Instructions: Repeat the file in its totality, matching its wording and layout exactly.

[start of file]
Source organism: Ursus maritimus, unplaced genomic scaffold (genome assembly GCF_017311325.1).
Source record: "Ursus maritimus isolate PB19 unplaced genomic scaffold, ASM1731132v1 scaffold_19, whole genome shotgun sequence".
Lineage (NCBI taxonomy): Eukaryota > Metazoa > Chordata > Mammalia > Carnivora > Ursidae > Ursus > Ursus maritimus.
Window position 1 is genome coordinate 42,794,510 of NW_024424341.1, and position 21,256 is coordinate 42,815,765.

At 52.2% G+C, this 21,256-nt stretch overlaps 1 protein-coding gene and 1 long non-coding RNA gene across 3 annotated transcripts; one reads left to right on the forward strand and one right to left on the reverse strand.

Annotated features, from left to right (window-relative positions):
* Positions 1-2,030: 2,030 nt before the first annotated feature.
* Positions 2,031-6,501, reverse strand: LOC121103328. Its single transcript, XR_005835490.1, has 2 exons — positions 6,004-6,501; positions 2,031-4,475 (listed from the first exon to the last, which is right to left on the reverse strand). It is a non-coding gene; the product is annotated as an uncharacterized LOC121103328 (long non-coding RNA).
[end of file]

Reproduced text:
Source organism: Ursus maritimus, unplaced genomic scaffold (genome assembly GCF_017311325.1).
Source record: "Ursus maritimus isolate PB19 unplaced genomic scaffold, ASM1731132v1 scaffold_19, whole genome shotgun sequence".
Lineage (NCBI taxonomy): Eukaryota > Metazoa > Chordata > Mammalia > Carnivora > Ursidae > Ursus > Ursus maritimus.
Window position 1 is genome coordinate 42,794,510 of NW_024424341.1, and position 21,256 is coordinate 42,815,765.

At 52.2% G+C, this 21,256-nt stretch overlaps 1 protein-coding gene and 1 long non-coding RNA gene across 3 annotated transcripts; one reads left to right on the forward strand and one right to left on the reverse strand.

Annotated features, from left to right (window-relative positions):
* Positions 1-2,030: 2,030 nt before the first annotated feature.
* Positions 2,031-6,501, reverse strand: LOC121103328. Its single transcript, XR_005835490.1, has 2 exons — positions 6,004-6,501; positions 2,031-4,475 (listed from the first exon to the last, which is right to left on the reverse strand). It is a non-coding gene; the product is annotated as an uncharacterized LOC121103328 (long non-coding RNA).